What Factors Affect Currency Rates?

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The values of currencies fluctuate over time. Even for currency pairs that move sideways over a certain period, their value eventually moves up or down when given enough time. But what causes these changes in the rates? We share some of these factors with you in the list below. Let us get started with...

1. Interest rates. Every week, we post upcoming economic news from around the world. And one of the most awaited news is that of interest rate decisions. Announced by central banks, a change in the interest rate could have a profound impact on a currency. If for example a central bank decides to cut rates, this would generally lead to a weaker currency since investments would move to a currency that provides higher interest rates (which translates to bigger yields for them).

2. The economy. Investors naturally want to invest their money in economies with fast-paced growth. Because of that, countries suffering from various economic crises tend to have weaker currencies and vise versa. It is no wonder then that the Euro and US Dollar have suffered after the global economic crisis.

3. Inflation. Aside from interest rates, fx traders also look into the inflation rate. In general, countries would increase interest rates when inflation rates rise to prevent the prices of goods from spiraling out of control. The higher interest rates would then attract investors who want to get a bigger yield from their investment.

4. Political instability. When a country experiences political turmoil, this drives investors away, among other things. And with decreased investor confidence also comes the diminished value of the currency.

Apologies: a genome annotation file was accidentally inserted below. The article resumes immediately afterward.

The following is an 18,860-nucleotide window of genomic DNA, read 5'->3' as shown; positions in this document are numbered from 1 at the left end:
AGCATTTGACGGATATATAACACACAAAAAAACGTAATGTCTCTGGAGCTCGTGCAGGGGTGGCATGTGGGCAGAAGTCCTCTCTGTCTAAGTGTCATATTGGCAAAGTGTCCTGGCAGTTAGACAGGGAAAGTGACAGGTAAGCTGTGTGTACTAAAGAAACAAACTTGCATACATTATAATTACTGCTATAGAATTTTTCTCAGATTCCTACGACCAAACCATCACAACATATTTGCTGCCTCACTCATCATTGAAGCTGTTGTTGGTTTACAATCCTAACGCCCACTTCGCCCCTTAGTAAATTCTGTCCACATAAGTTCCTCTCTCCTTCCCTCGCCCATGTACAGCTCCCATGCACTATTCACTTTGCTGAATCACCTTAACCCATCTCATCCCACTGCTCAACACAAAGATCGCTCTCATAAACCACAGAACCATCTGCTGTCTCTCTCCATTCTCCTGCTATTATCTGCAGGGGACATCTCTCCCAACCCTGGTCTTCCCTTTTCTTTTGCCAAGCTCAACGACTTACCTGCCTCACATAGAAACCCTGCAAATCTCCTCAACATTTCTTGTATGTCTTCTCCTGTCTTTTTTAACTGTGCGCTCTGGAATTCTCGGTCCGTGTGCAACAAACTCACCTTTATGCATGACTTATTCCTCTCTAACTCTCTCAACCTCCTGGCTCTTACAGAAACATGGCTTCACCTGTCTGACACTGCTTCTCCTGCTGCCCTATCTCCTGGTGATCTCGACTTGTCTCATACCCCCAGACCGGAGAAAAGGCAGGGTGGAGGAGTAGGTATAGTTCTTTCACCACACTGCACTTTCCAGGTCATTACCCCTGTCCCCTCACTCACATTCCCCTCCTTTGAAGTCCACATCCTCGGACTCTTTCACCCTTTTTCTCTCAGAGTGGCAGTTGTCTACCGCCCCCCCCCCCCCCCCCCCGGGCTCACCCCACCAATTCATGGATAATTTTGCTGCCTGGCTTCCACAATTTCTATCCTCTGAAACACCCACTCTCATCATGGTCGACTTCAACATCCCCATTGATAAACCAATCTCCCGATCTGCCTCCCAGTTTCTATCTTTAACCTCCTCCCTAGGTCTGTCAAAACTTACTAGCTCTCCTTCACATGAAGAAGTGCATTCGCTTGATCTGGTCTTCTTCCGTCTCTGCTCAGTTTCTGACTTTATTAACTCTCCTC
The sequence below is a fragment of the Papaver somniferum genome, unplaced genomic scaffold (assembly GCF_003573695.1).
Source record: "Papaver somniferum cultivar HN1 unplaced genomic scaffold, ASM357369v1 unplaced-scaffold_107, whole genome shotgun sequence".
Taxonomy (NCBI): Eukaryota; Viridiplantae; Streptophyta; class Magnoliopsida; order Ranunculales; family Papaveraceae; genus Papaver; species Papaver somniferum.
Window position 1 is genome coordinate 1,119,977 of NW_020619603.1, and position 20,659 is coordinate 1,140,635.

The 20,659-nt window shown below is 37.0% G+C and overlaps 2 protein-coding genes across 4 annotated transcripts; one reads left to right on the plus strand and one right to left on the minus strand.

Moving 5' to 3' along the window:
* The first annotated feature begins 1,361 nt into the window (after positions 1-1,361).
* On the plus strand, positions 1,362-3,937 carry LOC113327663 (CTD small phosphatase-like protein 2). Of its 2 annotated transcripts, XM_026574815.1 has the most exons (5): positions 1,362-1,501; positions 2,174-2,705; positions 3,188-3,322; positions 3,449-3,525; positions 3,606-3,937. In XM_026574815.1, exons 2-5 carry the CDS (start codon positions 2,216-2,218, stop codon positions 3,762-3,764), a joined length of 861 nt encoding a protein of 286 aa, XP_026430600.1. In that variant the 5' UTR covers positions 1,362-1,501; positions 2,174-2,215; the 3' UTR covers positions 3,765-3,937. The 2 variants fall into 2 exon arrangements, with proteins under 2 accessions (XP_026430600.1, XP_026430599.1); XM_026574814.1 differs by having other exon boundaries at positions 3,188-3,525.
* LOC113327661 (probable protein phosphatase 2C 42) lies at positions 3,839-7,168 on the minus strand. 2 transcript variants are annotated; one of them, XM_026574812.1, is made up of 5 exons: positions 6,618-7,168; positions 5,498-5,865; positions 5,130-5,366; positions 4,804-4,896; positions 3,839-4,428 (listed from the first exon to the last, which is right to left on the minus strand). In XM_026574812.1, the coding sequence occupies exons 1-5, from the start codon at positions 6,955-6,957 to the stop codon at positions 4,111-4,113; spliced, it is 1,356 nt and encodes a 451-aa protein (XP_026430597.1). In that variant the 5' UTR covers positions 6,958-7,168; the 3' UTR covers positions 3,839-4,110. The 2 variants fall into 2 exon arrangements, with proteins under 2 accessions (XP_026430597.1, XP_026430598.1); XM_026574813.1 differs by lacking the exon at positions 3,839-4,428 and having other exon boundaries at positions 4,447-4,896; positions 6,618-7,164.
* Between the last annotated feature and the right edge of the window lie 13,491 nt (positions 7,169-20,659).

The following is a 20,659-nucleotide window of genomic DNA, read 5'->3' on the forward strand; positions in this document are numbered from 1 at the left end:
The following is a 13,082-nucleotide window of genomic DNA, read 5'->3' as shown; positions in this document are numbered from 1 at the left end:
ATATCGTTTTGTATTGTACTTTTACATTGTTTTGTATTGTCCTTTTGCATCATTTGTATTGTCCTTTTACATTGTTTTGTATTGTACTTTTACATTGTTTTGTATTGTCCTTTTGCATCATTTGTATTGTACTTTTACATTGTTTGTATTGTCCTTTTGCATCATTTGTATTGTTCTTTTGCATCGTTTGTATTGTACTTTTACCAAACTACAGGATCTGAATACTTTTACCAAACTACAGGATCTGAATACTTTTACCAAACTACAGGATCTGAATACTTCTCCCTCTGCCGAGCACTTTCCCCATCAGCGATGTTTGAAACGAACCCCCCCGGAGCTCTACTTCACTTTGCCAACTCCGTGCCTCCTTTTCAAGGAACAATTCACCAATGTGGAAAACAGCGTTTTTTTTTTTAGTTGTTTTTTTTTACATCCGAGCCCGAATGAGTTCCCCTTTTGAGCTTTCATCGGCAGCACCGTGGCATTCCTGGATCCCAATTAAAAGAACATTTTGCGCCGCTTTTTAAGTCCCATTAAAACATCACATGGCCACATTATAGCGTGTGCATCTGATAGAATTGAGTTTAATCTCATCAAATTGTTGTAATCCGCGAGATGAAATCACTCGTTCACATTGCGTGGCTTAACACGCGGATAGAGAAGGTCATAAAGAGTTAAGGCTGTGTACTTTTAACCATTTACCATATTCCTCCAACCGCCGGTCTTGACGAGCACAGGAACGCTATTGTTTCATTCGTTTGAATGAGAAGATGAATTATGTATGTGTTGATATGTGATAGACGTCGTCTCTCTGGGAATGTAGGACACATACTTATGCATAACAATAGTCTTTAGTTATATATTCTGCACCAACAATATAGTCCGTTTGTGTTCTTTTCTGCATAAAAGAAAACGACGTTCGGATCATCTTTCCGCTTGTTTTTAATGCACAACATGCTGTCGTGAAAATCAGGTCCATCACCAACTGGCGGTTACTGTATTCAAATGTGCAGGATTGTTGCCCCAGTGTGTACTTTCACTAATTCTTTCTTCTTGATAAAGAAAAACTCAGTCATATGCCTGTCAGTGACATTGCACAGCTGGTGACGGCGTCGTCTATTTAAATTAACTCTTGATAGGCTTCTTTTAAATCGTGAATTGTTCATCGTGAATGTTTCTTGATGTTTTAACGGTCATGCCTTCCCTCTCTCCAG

5. News that affect commodity currencies. Commodity currencies are those that rely heavily on export of raw materials to generate income. An example of which is the Australian dollar. Australia mainly exports iron ore, coal, and liquefied natural gas to China. Thus, when China's demand for these materials decreases, so will the value of the Australian dollar.

6. Natural disasters. When a major natural disaster affects a country, that country's government would create measures to kickstart the economy again. They may choose to lower interest rates, for example. While this move would help the country recover, the flipside is that the lower interest rates could also cause investors to move their money to countries with higher rates. Recovery could then come at the cost of a weakened currency in the affected country.

There you have it, some the factors that can affect currency rates. These factors are especially important if you are a fundamental analyst, as these events could provide clues on the movement a particular currency would take. For more trading tips, check out our fx trading tips section.

By FX Strategy Team, Published on 8th of May 2013
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